Anna von Frundsberg thumbnail 1
Anna von Frundsberg thumbnail 2
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images
Image of Gallery in South Kensington
On display at V&A South Kensington
Medieval & Renaissance, Room 62, The Foyle Foundation Gallery

Anna von Frundsberg

Gamespiece
ca. 1550 (made)
Artist/Maker
Place Of Origin

This wooden medallion was almost certainly used as a gamespiece. The depth of the turned wood border, protects the geso portrait within. Probably produced in series, sets of such gamepieces comprised of perhaps thirty-two pieces, which have subsequently been split up, and in part lost.


object details
Categories
Object Type
Materials and Techniques
Turned pearwood and coloured gesso
Brief Description
Anna von Frundsberg, pearwood and gesso gamespiece, after Friedrich Hagenauer, Germany ca. 1550
Physical Description
Turned pearwood gamespiece, the obverse of which depicts a portait in coloured gesso. The portrait is that of Anna von Frundsberg facing left , wearing a linen cap.The border bears an inscription. The reverse features turned concentric circles.
Dimensions
  • Diameter: 5.5cm
  • Depth: 1cm
Measured for the Medieval and Renaissance Galleries
Marks and Inscriptions
'ANNA.GEORGI.VXOR.DE.FRVNTSPERG' (Latin; Obverse, inscribed on the border)
Object history
Provenance: Spitzer Collection. Frédéric Spitzer (b. 1815; d. 1890) was born in Vienna, and settled in Paris in 1852. He amassed a large collection of works of art, which were housed in l'hotel de la rue Villejust, known as the Musée Spitzer. The collection was auctioned in Paris in 1893.Bought in 1893 for £13 2s.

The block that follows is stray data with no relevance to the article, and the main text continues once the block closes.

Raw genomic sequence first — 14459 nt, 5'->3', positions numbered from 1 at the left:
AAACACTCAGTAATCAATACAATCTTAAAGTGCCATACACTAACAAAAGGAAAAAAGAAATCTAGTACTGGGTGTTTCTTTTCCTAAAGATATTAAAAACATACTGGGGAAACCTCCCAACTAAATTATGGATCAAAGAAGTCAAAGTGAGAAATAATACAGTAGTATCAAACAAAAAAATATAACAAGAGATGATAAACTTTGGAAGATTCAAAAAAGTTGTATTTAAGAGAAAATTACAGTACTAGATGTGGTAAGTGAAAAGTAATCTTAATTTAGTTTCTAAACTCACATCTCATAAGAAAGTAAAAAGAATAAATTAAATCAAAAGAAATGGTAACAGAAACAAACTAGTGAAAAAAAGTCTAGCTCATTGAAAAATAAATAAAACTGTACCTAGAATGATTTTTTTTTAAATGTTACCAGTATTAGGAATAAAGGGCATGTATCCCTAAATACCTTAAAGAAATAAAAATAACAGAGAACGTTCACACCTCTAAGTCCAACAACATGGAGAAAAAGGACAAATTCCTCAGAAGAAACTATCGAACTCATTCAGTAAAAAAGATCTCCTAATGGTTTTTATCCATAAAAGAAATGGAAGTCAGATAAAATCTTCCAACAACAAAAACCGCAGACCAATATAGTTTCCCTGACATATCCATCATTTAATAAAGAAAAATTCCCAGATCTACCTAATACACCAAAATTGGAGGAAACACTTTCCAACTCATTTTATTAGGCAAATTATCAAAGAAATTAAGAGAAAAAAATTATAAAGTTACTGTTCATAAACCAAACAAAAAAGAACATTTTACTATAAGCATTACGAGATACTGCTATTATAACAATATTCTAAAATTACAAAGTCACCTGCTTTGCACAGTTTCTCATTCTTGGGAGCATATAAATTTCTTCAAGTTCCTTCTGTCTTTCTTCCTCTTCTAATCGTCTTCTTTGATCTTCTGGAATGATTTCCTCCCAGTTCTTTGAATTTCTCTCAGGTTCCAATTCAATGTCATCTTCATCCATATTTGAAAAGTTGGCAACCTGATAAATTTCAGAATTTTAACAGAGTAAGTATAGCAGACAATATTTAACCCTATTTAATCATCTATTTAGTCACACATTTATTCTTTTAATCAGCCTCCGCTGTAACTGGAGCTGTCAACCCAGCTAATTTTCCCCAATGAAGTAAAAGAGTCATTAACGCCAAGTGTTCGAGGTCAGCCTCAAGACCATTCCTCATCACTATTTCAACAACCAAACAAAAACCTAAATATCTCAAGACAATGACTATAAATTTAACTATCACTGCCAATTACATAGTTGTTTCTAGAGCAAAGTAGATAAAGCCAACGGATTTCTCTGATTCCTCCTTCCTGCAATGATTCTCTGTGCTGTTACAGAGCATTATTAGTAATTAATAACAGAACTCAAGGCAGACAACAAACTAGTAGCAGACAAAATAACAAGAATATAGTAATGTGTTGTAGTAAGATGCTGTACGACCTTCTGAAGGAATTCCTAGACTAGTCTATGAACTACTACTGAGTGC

Historical significance: The portrait is identical to to tha on a medal of the same subject by Freidrich Hagenauer dated 1529.
Historical context
This wooden medallion was almost certainly used as a gamespiece. The depth of the turned wood border, protects the geso portrait within. Probably produced in series, sets of such gamepieces comprised of perhaps thirty-two pieces, which have subsequently been split up, and in part lost. It is likely that they were made in Augsburg in the mid-sixteenth century, copied from slightly earlier medals by Freidrich Hagenauer and others. Emminent personages such as Charles V or his brother Ferdinand are usually portrayed on this type of gamespiece
Subjects depicted
Summary
This wooden medallion was almost certainly used as a gamespiece. The depth of the turned wood border, protects the geso portrait within. Probably produced in series, sets of such gamepieces comprised of perhaps thirty-two pieces, which have subsequently been split up, and in part lost.
Bibliographic References
  • Trusted, Marjorie. German Renaissance Medals. Victoria & Albert Museum, 1990. 128p., ill. ISBN 1851770135.
  • List of Objects in the Art Division South Kensington Museum acquired during the Year 1893. Arranged according to the dates of acquisition, with appendix and indices. London: Eyre and Spottiswoode, 1894. pp. 97.
  • Goulding, R.W. The Welbeck Abbey Minatures. 1916. No. 30. pp. 229. pl. XXVII.
Collection
Accession Number
699-1893

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record createdMarch 3, 2004
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